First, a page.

9. [9]
    C. Zou and J.X. Zhao, Investigation of iron–containing powder on coal combustion behavior, J. Energy Inst., 90(2017), No. 5, p. 797.CrossRefGoogle Scholar
  10. [10]
    Y.W. Zhong, X.L. Qiu, J.T. Gao, and Z.C. Guo, Structural characterization of carbon in blast furnace flue dust and its reactivity in combustion, Energy Fuels, 31(2017), No. 8, p. 8415.CrossRefGoogle Scholar
  11. [11]
    L.Z. Shen, Y.S. Qiao, Y. Guo, and J.R. Tan, Preparation of nanometer–sized black iron oxide pigment by recycling of blast furnace flue dust, J. Hazard. Mater., 177(2010), No. 1–3, p. 495.CrossRefGoogle Scholar
  12. [12]
    G.W. Wang, J.L. Zhang, G.H. Zhang, X.J. Ning, X.Y. Li, Z.J. Liu, and J. Guo, Experimental and kinetic studies on co–gasification of petroleum coke and biomass char blends, Energy, 131(2017), p. 27.CrossRefGoogle Scholar
  13. [13]
    G.W. Wang, J.L. Zhang, J.G. Shao, and S. Ren, Characterisation and model fitting kinetic analysis of coal/biomass co–combustion, Thermochim. Acta, 591(2014), p. 68.CrossRefGoogle Scholar
  14. [14]
    G. Yakovlev, V. Khozin, I. Polyanskikh, J. Keriene, A. Gordina, and T. Petrova, Utilization of blast furnace flue dust while modifying gypsum binders with carbon nanostructures, [in] The 9th Conference “Environmental Engineering”, Vilnius, 2014, art. No. enviro.2014.025.Google Scholar
  15. [15]
    R. Robinson, High temperature properties of by–product cold bonded pellets containing blast furnace flue dust, Thermochim. Acta, 432(2005), No. 1, p. 112.CrossRefGoogle Scholar
  16. [16]
    D. Zhao, J.L. Zhang, G.W. Wang, A.N. Conejo, R.S. Xu, H.Y. Wang, and J.B. Zhong, Structure characteristics and combustibility of carbonaceous materials from blast furnace flue dust, Appl. Therm. Eng., 108(2016), p. 1168.CrossRefGoogle Scholar
  17. [17]
    A.W. Coats and J. Redfern, Kinetic parameters from thermogravimetric data, Nature, 201(1964), p. 68.CrossRefGoogle Scholar
  18. [18]
    G.Q. Liu, Q.C. Liu, X.Q. Wang, F. Meng, S. Ren, and Z.P. Ji, Combustion characteristics and kinetics of anthracite blending with pine sawdust, J. Iron Steel Res. Int., 22(2015), No. 9, p. 812.CrossRefGoogle Scholar
  19. [19]
    X.J. Li, J. Hayashi, and C.Z. Li, FT–Raman spectroscopic study of the evolution of char structure during the pyrolysis of a Victorian brown coal, Fuel, 85(2006), No. 12–13, p. 1700.CrossRefGoogle Scholar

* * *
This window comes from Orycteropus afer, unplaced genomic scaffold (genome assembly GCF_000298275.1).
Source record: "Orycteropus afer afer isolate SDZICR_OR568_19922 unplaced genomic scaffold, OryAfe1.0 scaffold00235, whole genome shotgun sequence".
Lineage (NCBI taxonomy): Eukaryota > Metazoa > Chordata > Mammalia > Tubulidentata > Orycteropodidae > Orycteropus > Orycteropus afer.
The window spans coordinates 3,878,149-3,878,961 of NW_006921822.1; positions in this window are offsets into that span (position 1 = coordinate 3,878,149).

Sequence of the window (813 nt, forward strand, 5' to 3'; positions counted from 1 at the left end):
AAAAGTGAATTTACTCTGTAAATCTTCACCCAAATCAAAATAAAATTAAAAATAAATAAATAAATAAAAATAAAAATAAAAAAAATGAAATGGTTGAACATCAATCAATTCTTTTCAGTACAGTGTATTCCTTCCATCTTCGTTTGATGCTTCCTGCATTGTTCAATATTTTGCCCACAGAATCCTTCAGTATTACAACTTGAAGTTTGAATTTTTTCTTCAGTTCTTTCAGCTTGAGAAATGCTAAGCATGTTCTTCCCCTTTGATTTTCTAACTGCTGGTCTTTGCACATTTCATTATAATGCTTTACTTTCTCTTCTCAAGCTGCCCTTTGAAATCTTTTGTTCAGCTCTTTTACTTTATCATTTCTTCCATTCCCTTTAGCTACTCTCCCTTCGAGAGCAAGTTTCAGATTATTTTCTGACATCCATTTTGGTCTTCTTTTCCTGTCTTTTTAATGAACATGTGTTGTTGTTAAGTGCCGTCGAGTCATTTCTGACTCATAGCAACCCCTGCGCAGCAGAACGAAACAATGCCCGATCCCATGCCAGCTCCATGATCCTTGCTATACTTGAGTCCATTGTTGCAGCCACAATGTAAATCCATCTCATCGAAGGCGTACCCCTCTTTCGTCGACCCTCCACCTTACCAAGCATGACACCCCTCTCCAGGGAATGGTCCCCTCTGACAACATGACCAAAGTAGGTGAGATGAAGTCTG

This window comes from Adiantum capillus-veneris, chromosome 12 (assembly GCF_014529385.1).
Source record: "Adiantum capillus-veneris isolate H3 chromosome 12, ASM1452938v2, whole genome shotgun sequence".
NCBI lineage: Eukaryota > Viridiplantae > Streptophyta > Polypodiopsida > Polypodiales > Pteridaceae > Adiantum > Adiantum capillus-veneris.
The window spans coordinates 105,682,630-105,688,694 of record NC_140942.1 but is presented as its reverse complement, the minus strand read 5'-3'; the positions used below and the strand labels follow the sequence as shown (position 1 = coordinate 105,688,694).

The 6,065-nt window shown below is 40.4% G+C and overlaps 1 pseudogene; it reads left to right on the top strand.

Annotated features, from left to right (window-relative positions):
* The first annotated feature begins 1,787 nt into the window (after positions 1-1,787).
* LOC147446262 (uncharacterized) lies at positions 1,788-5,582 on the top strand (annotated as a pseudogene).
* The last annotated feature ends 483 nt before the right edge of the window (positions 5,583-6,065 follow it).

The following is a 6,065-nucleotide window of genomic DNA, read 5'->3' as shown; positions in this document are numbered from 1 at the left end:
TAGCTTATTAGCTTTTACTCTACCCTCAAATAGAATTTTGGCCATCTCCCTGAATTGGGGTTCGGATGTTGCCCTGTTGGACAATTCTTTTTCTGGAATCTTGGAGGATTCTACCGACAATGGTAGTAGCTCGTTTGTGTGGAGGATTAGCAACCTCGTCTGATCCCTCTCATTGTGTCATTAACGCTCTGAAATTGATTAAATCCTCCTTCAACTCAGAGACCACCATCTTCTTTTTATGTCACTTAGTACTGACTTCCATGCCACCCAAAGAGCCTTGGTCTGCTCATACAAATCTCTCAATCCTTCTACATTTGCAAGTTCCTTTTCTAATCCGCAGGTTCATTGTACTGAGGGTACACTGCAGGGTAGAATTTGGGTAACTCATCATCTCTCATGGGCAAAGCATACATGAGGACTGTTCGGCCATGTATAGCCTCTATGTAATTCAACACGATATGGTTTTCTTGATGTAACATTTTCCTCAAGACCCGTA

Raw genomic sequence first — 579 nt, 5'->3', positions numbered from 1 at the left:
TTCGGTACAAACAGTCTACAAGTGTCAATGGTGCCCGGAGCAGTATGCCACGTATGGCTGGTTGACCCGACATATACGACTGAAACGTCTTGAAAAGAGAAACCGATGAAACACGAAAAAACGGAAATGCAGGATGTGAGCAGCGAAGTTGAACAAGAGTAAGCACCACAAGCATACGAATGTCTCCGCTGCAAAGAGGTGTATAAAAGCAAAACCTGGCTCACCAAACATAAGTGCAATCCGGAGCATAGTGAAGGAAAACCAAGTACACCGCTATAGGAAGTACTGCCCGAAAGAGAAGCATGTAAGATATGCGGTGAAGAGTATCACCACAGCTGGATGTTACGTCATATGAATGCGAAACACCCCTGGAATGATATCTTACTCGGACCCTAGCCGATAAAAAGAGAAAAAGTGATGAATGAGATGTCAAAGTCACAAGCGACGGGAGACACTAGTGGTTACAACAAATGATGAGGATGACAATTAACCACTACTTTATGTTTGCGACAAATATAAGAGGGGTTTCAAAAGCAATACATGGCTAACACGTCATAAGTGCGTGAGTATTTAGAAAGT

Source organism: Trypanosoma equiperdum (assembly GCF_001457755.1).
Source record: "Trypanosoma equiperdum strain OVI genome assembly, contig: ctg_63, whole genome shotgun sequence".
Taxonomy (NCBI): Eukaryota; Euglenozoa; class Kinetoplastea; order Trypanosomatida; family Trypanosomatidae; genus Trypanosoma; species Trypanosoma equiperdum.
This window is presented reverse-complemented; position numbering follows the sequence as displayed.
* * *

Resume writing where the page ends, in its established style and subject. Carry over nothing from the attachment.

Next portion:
20. [20]
    T.S. Farrow, C.G. Sun, and C.E Snape. Impact of biomass char on coal char burn–out under air and oxy–fuel conditions, Fuel, 114(2013), p. 128.CrossRefGoogle Scholar
  21. [21]
    X.G. Li, B.G. Ma, L. Xu, Z.W. Hu, and X.G. Wang, Thermogravimetric analysis of the co–combustion of the blends with high ash coal and waste tyres, Thermochim. Acta, 441(2006), No. 1, p. 79.CrossRefGoogle Scholar
  22. [22]
    B.G. Ma, X.G. Li, L. Xu, K. Wang, and X.G. Wang, Investigation on catalyzed combustion of high ash coal by thermogravimetric analysis, Thermochim. Acta, 445(2006), No. 1, p. 19.CrossRefGoogle Scholar
  23. [23]
    Z.T. Yao, X.S. Ji, P.K. Sarker, J.H. Tang, L.Q. Ge, M.S. Xia, and Y.Q. Xi, A comprehensive review on the applications of coal fly ash, Earth Sci. Rev., 141(2015), p. 105.CrossRefGoogle Scholar

Copyright information

© University of Science and Technology Beijing and Springer-Verlag GmbH Germany, part of Springer Nature 2018

Authors and Affiliations

  • Tao Xu
    • 1
  • Xiao-jun Ning
    • 1
    Email author
  • Guang-wei Wang
    • 1
    Email author
  • Wang Liang
    • 1
  • Jian-liang Zhang
    • 1
    • 2
  • Yan-jiang Li
    • 1
  • Hai-yang Wang
    • 1
  • Chun-he Jiang
    • 1
  1. 1.School of Metallurgical and Ecological EngineeringUniversity of Science and Technology BeijingBeijingChina
  2. 2.School of Chemical EngineeringThe University of QueenslandSt LuciaAustralia

Personalised recommendations